Using 1 µg of total RNA as template, single-stranded cDNAs were synthesized using random hexamers and TaqMan reverse transcription reagent kit (Applied Biosystems, Branchburg). For the real time PCR reaction, specific probes (Applied Biosystems) were used for NR2B expression and the SyBr green plus primers were used for other examinations. Real-time PCR was performed using the ABI Prism 7900 sequence detection system. The 2−ΔΔCt method was used for quantification with 18s or GAPDH as endogenous controls. Gene expression in CIE-treated cells was expressed as fold changes by comparing to that in control cells.
Chromatin Immunoprecipitation (ChIP) Assay and Quantitative PCR (qChIP PCR)
ChIP assays were performed as previously described  by using a ChIP Express kit (Active Motif, Carlsbad). Briefly, primary cultured cortical neurons were cross-linked with 1% formaldehyde for 10 min at room temperature, then glycine was added to stop the fixation, cell pellets were lysed, and nuclei were collected. The lysed extracts were subjected to shearing by sonication. One-tenth of the sheared DNA was kept to evaluate fragment size and DNA concentration before immunoprecipitation and used as input. The sizes of the majority of sonicated genomic DNA ranged from 300 to 600 bp. Equal amounts of soluble chromatin from each sample were subjected to immunoprecipitation with different antibodies or IgG (negative control) as indicated. The complexes were drawn off with protein G magnetic beads and washed sequentially with low-salt, high-salt, LiCl, and Tris-EDTA buffers. The cross-links were reversed and followed by proteinase-K treatment. DNA fragments were then purified with a Qiagen DNA extraction kit.
Levels of specific methylation, histone acetylation and transcription factor binding in the 5′regulatory area of the NR2B gene were determined by measuring the amount of antibody enriched chromatin DNA by quantitative real-time PCR. Primers were designed to amplify specific regions in the 5′-regulatory area of the gene.
Controls were included to confirm specificity and validity. To control the specificity of antibody binding, we used non-immune rabbit IgG (Santa Cruz Biotechnology) to immunoprecipitate chromatin samples, which resulted in negligible levels of real time PCR activity (data not shown). For internal control of qChIP PCR, we designed the primers to amplify GAPDH promoter (F: 5′-ccaaagacagaagccaggag-3′; R: 5′-catcgaacctctccccatta-3′). The levels of DNA associated with methyl-DNA binding proteins and transcription factors at the promoter of GAPDH gene were measured; no difference was found after CIE-treat treatment (data not shown).
Electrophoretic Mobility Shift Assay
Nuclear extracts from cultured cortical neurons were prepared as previously described . Complementary pairs of site-specific methylated (Cm) and non-methylated (C) oligonucleotides (Sigma-genosys) from the regions of AP-1 and CRE in the NR2B promoter were prepared and annealed. AP-1: 5′-AGC TGG GTT AGT CAG TGC TGT AAA ATC ATT TC(C/Cm)G TAT GGG AAA CAT TC(C/Cm)G TTT-3′. CRE: 5′-CCC CAG CTC ATG AC(C/Cm)G TGA GAA GCA GCC TCA-3′. Sequences in bold represent the core sequences of the NR2B gene promoter AP-1 and CRE sites; two adjacent methylated CpGs near the AP-1 site and one methylated CpG inside the CRE site are underlined. The double-stranded oligo nucleotides were end-labeled with [γ-32P]ATP. For reaction, 12 µg of nuclear extracts were used. After reaction, the samples were separated by 5% non-denaturing polyacrylamide gels, and electrophoresis was carried out. The gels were dried subsequent to autoradiography.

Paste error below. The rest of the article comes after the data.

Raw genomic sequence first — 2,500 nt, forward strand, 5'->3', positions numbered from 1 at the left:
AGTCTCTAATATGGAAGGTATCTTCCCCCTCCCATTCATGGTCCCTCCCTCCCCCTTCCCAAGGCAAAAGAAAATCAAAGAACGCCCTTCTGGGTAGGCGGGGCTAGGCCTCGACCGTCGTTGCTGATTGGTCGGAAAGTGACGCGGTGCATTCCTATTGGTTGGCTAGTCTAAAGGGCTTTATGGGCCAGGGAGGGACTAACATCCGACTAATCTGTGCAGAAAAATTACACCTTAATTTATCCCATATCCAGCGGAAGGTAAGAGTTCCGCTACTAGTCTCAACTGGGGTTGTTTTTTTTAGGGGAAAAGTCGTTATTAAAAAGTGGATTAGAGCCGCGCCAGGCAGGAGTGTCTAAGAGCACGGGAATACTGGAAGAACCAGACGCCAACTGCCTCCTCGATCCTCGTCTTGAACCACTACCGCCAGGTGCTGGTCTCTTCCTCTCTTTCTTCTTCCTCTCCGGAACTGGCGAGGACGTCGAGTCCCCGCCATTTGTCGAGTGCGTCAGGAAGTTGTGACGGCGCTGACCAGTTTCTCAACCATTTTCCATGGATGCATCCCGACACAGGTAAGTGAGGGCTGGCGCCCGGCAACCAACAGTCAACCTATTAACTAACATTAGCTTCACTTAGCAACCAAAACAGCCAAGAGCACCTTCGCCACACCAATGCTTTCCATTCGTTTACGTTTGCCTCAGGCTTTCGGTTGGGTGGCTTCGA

In Vitro DNA Methylation and Luciferase Assay
The DNA fragments from mouse NR2B promoter regions ranging from −1300 to +30 bp and from −800 to +30 bp were methylated with bacterial CpG methylase SssI or mock-methylated in vitro as described elsewhere . These methylated DNA fragments were then inserted into luciferase reporter gene vector pGL3-Basic. Primary cultured cortical neurons grown in 24-well plates were transfected with these vectors on DIV 5 by lipofactamine transfection kit (Invitrogen). To control transfection efficiency, a Renilla reniformis luciferase vector phRG (Promega) was added per well. Cells were harvested 48 h after transfection for luciferase activity assayed in a Turner Designs TD-20/20 luminometer using the dual luciferase assay system according to manufacturer's protocol (Promega).
Two-way ANOVA followed by Newman-Keuls multiple comparison tests were used to assess the significance of the differences between CIE treatments and individual CpG methylation levels in bisulfite-pyrosequencing data. One-way ANOVA followed by Newman-Keuls multiple comparison tests were used for all other data when necessary.
The authors specially thank Drs. Alan Frazer, James Roberts and Randy Strong for their helpful discussion of the results and critically reading the manuscript; Drs. Martin Javors, Linen Mahimainathan and Sheela Rani are thanked for their helpful discussion of the results.
Conceived and designed the experiments: MQ JC. Performed the experiments: MQ AD BY. Analyzed the data: MQ. Wrote the paper: MQ. Assisting in conceiving experiments: MKT. Data discussion and assisting in data analysis: GIH.